“Has [environmental consultant] AKRF ever studied an area it didn’t find to be blighted?” [Justice James] Catterson asked, drawing muted titters from the audience. (He’s another Republican appointee of former Gov. George Pataki.)

[ESDC attorney Philip] Karmel didn’t answer the question directly, but said, “We are relying on cold hard facts.”

Catterson wasn’t buying it: “If there’s all of a sudden new development in a poor neighborhood, why would we characterize it as blighted?”

Karmel tried to point to the blight characteristics found in the study. Catterson, who wrote the majority opinion upholding a judge’s decision that found a conflict of interest in AKRF’s relationship to Columbia University, said that “Columbia has hired the same consultant” and found the “same blight.”

“The facts in the blight study are objective,” Karmel insisted.

“You don’t seriously argue that the blight study is solely an objective conclusion?” Catterson asked…

(Emphasis added in press release.)

The full account from the Atlantic Yards Report the back and forth between the five judge panel, plaintiffs’ attorney Jeffrey Baker and ESDC attorney Philip Karmel, and clearly describes the court’s skepticism. That account can be found at:

All appeal briefs can be found at: http://www.dddb.net/FEIS/appeal

DEVELOP DON'T DESTROY BROOKLYN leads a broad-based community coalition fighting for development that will unite our communities instead of dividing and destroying them.
DDDB is a 501c3 non-profit corporation supported by over 4,000 individual donors from the community.

Posted by eric at 10:00 AM

At state Senate hearing, calls for reform of state eminent domain laws, notably blight

Atlantic Yards Report

Norman Oder (he must have an identical twin, at least) attended yesterday's State Senate hearing on eminent domain, and filed his usual comprehensive report.

Opponents of governmental plans to use eminent domain for Atlantic Yards, the Columbia University expansion, and Willets Point redevelopment were at center stage yesterday at a State Senate hearing on reforming state eminent domain laws, where they and others pointed out that, in the years following the Supreme Court’s 2005 Kelo v. New London Supreme Court decision, New York has been among the few states that has made no effort to tighten eminent domain laws either through legislative or judicial action.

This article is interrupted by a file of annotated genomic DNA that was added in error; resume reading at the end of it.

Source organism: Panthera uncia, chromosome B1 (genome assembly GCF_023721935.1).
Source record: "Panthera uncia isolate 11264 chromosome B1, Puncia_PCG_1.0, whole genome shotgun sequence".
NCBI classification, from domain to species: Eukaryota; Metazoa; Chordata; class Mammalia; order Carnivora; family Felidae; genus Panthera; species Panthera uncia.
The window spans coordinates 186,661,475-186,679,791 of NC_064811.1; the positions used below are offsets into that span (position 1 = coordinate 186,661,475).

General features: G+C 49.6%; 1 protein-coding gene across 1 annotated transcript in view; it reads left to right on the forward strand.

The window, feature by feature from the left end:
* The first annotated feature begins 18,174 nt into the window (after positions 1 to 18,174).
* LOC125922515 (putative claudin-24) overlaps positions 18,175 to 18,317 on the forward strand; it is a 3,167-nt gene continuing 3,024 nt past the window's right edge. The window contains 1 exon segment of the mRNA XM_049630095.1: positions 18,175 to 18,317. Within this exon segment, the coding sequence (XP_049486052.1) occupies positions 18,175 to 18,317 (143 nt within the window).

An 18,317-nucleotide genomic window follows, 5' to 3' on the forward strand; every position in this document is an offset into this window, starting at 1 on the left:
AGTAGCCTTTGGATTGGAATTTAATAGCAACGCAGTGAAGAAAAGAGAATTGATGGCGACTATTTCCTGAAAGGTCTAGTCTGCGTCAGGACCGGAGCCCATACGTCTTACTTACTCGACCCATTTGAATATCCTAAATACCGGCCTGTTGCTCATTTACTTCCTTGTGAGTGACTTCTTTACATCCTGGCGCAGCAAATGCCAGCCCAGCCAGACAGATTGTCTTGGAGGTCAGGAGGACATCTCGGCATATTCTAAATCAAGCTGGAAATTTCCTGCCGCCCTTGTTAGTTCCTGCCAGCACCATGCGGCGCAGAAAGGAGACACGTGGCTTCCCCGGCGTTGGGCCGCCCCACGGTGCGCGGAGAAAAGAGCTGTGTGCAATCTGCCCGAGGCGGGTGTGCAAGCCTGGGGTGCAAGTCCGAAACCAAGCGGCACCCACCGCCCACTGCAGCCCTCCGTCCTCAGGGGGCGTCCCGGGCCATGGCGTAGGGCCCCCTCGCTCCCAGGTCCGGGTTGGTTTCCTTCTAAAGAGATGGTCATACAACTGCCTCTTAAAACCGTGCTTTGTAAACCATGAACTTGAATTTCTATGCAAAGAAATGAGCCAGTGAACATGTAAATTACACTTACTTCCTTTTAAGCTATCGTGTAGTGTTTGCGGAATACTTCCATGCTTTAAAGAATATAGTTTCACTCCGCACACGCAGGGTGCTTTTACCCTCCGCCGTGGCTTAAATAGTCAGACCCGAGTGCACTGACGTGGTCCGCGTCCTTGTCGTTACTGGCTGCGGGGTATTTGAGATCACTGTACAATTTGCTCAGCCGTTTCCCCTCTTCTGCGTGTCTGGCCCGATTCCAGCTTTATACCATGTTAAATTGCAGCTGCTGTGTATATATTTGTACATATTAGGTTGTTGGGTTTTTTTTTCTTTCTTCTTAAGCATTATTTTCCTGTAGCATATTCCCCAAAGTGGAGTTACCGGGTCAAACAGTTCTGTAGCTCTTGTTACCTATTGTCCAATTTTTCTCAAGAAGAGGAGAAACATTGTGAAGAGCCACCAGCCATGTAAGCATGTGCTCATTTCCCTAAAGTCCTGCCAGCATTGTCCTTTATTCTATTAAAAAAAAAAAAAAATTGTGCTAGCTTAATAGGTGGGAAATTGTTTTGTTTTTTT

“Nowhere else in the country is eminent domain used to benefit private interests so rampantly and so brazenly,” declared Christina Walsh, a representative of the Institute for Justice, the libertarian legal organization that has led the fight nationally against eminent domain.

Harlem State Senator Bill Perkins, an opponent of the Columbia expansion who convened the hearing, called for a moratorium on the use of eminent domain in the state and a stall on the Columbia plan. He said he supported a special commission to reform eminent domain laws--a recommendation made by a New York State Bar Association task force to study changes in the 32-year-old Eminent Domain Procedure Law (EDPL).

Among the recommendations: formally define and limit the definition of “blight,” which is undefined; give those threatened by eminent domain a chance to challenge determinations in court by calling witnesses; and even to eliminate the use of eminent domain for private redevelopment.

Daniel Goldstein of Develop Don't Destroy Brooklyn, drawing on the Atlantic Yards example, suggested that only locally elected legislative bodies, not the unelected agencies like the Empire State Development Corporation, approve the use of eminent domain.


Posted by eric at 9:13 AM

In appeal of case challenging AY environmental review, some justices skeptical of state’s blight claim

Atlantic Yards Report

Was it déjà vu? As with the May 2007 oral argument in the state lawsuit challenging the Atlantic Yards environmental review, the plaintiffs in the appeal yesterday exited optimistically, with a sense that the court—in this case, at least two of five appellate judges—was sympathetic toward their argument. Again, representatives of developer Forest City Ratner and the Empire State Development Corporation (ESDC), along with their clutch of attorneys, exited looking none too cheery.

Notably, when a judge skeptical of the blight claim asked whether environmental consultant AKRF had ever not found blight when asked to look for it, the ESDC attorney sidestepped the question.

Then again, state Supreme Court Justice Joan Madden, when it came time to rule last January, came out squarely on the side of the defendants, so the questions in court hardly predict a final ruling. Still, even a 3-2 decision upholding Madden means an automatic appeal to the Court of Appeals, the state’s highest court, potentially stringing out the case even longer.

Norman Oder published a detailed account of the hearing.

More coverage...

Brownstoner, AY Arguments Heard at Appellate Court

Curbed, Atlantic Yards Is Back in Court Again

Posted by lumi at 6:56 AM

Task Force Testifes on Eminent Domain for State Senators

EDHearing.jpg From the Campaign for Community-Based Planning:

This morning, State Senators Bill Perkins and Efraim Gonzales held a public hearing on eminent domain at the Adam Clayton Powell, Jr. State Office Building on 125th Street.